[Editorial Note: Justice is an indivisible concept. We cannot, therefore, discuss contemporary Supreme Court judgments without also acknowledging the Court’s failure – at an institutional level – to do justice in the case involving sexual harassment allegations against a former Chief Justice. This editorial caveat will remain in place for all future posts on this blog dealing with the Supreme Court, until there is a material change in circumstances.]

This post, by Abhinav Sekhri and Mansi Binjrajka, first appeared on the Proof of Guilt Blog, and has been cross-posted with permission.

Chief Justice of India, Hon’ble Mr. Justice Sharad Aravind Bobde, just yesterday, took suo moto cognizance of the working of the criminal justice system in relation to sexual offences. Highlighting how the amendments brought to criminal law after the Nirbhaya incident have not achieved the objective of speedy investigation and trial, the order passed by the Bench observes that:

The delay in such matters has, in recent times, created agitation, anxiety and unrest in the minds of the people.” (emphasis supplied)

And therefore,

We are, therefore, of the view that it is necessary to take stock of the implementation of provisions of criminal law, including the said amendments, relating to rape cases and other sexual offences. It is necessary to call for information with regard to status of affairs at ground level from various dutyholders like investigation agencies, prosecution, medico-forensic agencies, rehabilitation, legal aid agencies and also Courts to get a holistic view to make criminal justice system responsive in the cases of this nature.” (emphasis supplied)

Thereafter, the Court “considered it appropriate” to seek not one, but TWELVE separate status reports on a variety of issues pertaining to all police stations in the country. I request the readers to peruse the order (hyperlinked above) and form their own opinion on the Apex Court’s priorities. Please note the breadth of information sought for by the Supreme Court when only a few days ago, the same Bench had declared that they do not have time to waste on fact finding in relation to police brutality against student protestors in Delhi and elsewhere. Please also note that a Senior Advocate was promptly appointed as Amicus Curiae and, in addition, the Secretary General of the Supreme Court, as well as the Solicitor General, were requested to extend their co-operation.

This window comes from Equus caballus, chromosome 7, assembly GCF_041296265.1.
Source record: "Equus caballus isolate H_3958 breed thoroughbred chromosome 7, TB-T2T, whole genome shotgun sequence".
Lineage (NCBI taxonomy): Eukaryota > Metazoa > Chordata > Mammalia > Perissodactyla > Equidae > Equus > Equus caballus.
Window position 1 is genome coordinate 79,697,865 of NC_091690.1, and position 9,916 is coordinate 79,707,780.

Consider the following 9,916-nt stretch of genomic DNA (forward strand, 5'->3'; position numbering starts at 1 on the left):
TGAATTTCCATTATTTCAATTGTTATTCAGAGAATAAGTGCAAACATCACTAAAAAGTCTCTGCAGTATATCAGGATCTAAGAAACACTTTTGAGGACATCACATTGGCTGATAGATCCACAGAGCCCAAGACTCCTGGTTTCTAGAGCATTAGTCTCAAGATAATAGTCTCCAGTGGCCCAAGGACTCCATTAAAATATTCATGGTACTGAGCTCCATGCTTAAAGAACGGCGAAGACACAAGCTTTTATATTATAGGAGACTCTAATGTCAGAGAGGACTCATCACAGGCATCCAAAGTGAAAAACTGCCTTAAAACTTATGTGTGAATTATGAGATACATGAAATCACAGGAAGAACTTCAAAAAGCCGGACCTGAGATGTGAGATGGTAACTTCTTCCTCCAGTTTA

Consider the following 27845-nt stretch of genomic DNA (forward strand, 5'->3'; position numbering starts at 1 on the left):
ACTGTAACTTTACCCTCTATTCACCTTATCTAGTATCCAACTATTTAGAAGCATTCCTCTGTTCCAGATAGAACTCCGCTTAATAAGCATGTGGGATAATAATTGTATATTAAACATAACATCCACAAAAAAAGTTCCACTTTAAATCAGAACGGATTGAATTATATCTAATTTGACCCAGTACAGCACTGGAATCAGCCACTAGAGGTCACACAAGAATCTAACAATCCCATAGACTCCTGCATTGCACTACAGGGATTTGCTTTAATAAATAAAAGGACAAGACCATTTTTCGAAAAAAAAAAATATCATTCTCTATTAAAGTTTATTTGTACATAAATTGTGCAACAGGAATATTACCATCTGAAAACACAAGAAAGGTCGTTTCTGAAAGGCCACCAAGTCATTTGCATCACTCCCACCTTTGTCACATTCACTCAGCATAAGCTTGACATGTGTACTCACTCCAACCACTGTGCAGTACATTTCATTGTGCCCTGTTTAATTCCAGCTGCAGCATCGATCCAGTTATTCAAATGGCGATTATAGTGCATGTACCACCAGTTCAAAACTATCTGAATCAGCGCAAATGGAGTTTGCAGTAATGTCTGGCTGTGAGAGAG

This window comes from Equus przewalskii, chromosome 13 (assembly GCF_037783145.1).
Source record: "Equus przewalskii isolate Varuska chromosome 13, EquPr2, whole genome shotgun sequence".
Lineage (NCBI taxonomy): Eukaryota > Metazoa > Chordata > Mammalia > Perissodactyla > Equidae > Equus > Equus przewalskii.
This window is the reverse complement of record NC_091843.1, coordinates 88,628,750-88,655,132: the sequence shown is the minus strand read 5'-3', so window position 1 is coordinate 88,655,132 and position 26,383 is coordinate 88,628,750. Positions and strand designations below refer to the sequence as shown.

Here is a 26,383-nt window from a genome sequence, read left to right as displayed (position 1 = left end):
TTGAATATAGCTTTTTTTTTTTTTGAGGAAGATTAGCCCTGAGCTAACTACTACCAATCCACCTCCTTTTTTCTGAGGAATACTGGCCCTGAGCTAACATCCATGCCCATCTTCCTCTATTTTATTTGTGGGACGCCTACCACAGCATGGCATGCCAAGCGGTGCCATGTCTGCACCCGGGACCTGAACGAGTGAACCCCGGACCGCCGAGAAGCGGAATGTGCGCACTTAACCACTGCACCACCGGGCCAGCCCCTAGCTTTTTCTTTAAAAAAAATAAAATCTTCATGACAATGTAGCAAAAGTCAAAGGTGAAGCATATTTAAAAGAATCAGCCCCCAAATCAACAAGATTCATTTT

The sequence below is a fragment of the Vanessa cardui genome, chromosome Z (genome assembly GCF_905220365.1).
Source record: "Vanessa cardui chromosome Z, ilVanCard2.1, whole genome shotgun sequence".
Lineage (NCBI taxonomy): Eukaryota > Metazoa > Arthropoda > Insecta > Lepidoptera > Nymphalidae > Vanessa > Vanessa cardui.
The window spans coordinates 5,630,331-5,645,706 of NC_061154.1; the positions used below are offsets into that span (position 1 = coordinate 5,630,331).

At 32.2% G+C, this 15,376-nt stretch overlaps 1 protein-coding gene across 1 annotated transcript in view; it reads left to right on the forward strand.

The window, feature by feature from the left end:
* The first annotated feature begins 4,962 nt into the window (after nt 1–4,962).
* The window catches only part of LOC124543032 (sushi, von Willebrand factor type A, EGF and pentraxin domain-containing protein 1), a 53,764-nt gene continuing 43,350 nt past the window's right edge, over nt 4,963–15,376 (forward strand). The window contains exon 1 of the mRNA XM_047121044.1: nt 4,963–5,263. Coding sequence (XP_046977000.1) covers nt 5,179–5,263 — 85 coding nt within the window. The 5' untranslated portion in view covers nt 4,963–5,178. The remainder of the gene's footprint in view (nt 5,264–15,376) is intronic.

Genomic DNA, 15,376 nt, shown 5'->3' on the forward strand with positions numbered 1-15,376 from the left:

To have a further idea on the kind of cases where the Supreme Court thinks it does have time for fact-finding, please see the table below. It contains details of cases that were registered as suo moto writs (‘SMW’) in the last 5 years at the direction of the Court itself.

1. SMW (C) 1 / 2019 In Re Matter of Great Public Importance Touching Upon the Independence of the Judiciary – mentioned by Sh. Tushar Mehta
2. SMW (C) 2 / 2019 In Re Felling of Trees in Aarey Forest (Maharashtra)
3. SMW (C) 3 / 2019 In Re Alarming Rise in Air Pollution in Delhi and Adjoining Areas
4. SMW (C) 4 / 2019 In Re Severe Problem Being Faced by the Citizens in Delhi and Adjoining Areas Due to Acute Air Pollution
5. SMW (Crl.) 1 / 2019 In Re Alarming Rise in the Number of Reported Child Rape Incidents

Amicus curiae – Mr. V Giri, Sr. Adv.